Some were tortured, refusing to accept release, so that they might rise again to a better life. Others suffered mocking and flogging, even chains and imprisonment. They were stoned, they were sawn in two, they were tempted, they were killed with the sword. They went about in skins of sheep and goats, destitute, afflicted, mistreated — of whom the world is not worthy — wandering in deserts and mountains, and in dens and caves of the earth. And all these, though commended through their faith, did not receive what was promised, since God had provided something better for us, that apart from us they should not be made perfect (vv. 35-40). 

The miracle was not God getting them out of their suffering/affliction/mistreatment but God being present with them no matter how long or how deep the pain. Many were never rescued. Yet, they knew God, becoming aware of Him, even when God seemed nowhere to be found. Knowing God was their reward.  

Where did we get the idea that real faith means we believe God will always rescue us, take us out of trouble, free us from pain, heal our physical ailments, and make our lives better? 

Modern Person of Faith

I don’t know what this kind of Hebrews 11 person would actually look like today. But I have a sneaking suspicion our modern Christian sensibilities would find him/her off-putting. Our family faith album is filled with smiling, clean-cut, healthy-looking people who don’t seem to have a care in the world. God forbid a photobomb by a destitute and tortured grandchild. 

Though held up as great examples of the faith, these kinds of people wouldn’t make it past the greeter at your church. By the look of things, they would not be considered Christians at all – odd clothing, destitute, beat down, tormented, plagued, disorderly, foul-smelling, sick. It doesn’t look like they have any faith in God at all or they wouldn’t be in their particular predicament, right?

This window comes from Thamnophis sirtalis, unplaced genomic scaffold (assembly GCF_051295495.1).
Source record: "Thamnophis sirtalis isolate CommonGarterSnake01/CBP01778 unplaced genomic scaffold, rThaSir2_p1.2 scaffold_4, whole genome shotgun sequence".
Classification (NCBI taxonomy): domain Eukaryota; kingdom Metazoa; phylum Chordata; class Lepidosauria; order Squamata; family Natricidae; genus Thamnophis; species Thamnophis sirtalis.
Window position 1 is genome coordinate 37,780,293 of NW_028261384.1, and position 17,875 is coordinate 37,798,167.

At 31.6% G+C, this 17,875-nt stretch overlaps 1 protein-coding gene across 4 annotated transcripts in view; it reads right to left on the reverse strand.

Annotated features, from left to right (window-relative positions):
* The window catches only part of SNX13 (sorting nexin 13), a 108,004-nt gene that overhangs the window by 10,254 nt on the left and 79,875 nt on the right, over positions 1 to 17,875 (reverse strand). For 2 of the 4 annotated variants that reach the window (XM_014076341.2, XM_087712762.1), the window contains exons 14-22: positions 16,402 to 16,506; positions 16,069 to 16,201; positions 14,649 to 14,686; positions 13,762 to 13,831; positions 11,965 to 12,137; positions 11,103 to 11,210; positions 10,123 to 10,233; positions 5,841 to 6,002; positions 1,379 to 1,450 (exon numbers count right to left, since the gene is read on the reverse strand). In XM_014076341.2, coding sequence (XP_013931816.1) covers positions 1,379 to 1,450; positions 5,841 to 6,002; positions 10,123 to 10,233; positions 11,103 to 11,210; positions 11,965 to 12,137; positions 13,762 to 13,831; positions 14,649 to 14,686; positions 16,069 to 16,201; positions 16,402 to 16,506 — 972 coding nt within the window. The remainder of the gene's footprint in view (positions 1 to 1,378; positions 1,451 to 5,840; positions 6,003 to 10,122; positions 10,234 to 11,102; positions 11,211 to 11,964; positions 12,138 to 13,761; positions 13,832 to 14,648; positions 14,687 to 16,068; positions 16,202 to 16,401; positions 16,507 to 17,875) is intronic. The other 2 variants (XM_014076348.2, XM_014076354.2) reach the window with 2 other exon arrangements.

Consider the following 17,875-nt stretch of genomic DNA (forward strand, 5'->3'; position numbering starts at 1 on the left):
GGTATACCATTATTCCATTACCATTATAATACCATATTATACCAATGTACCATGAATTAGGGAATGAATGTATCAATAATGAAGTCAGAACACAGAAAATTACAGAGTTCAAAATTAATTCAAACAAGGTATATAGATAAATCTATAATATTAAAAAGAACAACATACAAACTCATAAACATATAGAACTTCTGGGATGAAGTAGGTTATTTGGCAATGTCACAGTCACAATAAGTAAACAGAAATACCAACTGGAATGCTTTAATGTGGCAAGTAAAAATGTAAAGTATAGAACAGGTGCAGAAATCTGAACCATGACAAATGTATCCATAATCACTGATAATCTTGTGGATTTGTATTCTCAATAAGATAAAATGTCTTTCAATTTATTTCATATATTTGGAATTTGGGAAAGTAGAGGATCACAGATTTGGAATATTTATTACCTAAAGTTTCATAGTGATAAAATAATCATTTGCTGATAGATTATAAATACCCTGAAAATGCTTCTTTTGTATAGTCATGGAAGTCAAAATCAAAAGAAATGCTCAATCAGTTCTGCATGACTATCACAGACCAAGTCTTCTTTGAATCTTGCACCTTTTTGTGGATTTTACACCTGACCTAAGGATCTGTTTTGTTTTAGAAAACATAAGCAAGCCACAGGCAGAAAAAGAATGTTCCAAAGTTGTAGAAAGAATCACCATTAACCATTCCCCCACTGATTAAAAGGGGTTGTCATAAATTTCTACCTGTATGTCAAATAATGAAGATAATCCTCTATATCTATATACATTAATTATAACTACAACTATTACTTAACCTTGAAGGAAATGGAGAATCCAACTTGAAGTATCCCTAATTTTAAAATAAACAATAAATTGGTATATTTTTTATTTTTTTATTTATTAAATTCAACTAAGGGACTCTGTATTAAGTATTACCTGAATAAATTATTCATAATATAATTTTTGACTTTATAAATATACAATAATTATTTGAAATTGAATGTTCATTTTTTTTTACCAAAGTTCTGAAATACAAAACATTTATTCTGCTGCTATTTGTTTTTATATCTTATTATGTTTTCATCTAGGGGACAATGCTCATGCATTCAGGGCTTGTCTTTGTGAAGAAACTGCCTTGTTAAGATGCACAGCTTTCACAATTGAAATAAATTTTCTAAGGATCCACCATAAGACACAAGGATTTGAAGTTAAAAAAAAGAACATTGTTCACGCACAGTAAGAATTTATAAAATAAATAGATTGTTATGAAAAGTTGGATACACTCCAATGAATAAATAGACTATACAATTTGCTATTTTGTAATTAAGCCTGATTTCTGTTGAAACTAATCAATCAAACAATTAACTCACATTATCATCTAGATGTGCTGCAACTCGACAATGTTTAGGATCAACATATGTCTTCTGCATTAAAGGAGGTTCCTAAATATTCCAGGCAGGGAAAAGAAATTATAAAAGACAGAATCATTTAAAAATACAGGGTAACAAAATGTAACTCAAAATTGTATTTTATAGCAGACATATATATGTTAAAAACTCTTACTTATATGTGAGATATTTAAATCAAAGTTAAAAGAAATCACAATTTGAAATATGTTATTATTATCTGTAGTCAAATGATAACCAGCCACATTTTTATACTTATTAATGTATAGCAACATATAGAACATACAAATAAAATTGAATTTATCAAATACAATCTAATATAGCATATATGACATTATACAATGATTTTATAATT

Some churches don’t allow children into their morning service let alone someone like this. I’ve heard of ushers not allowing an autistic child into a service because he would be too disruptive. 

What kind of screwed-up understanding of a person’s faith is this? 

Imagine a Christian guy’s response to news of stage four colon cancer. On Facebook he writes, “Yesterday I got the news that I have colon cancer. But, I’m trusting God. Nothing is a surprise to him. It’s all OK. God’s got this! No worries! God is good all the time!” His friends might respond, “What incredible faith!”

But, doesn’t this actually come off as a form of denial? “Folks, it’s not really bad news because I have a rock-solid belief in God.” Sounds to me like his faith is in his faith. 

What if he’d written: “Yesterday I got the news I have stage four colon cancer. I’m devastated and not handling this well. I’m emotionally and physically spent and yet this cancer journey has just begun. I don’t know how I’m going to make it. I need God now more than ever. Without His mercy and help I have no hope. I’m pitiful. But God is able.”

This sounds more like genuine faith in God. “Folks, I don’t have what it takes in this situation, but God does.”   

Struggle On…

Take an honest look at Hebrews 11 and compare the kind of faith these folks have to your own. Do you see how destitute you really are and how badly you need God’s mercy? 

The Christian life is the journey into a more genuine faith in God. The struggle to believe God is a good struggle. Don’t be discouraged if you think your faith is small. The amount of faith you have is not the issue. The source and object of faith is the issue. 

Keep looking to Jesus, the author and perfecter of the faith (Hebrews 12.2).

Without faith we cannot please God. (Hebrews 11.6)

If whatever we do is not in faith, we sin. (Romans 14.23)

I believe. Help my unbelief. (Mark 9.24)

Looking at these scriptural reminders, we’ve got a long ways to go on this journey.

Trust God now…then now…then now. Each moment of every second. No matter what’s happening to you, around you, or in you.

It may not be all that impresive, but at least it’s real. 

Dr. K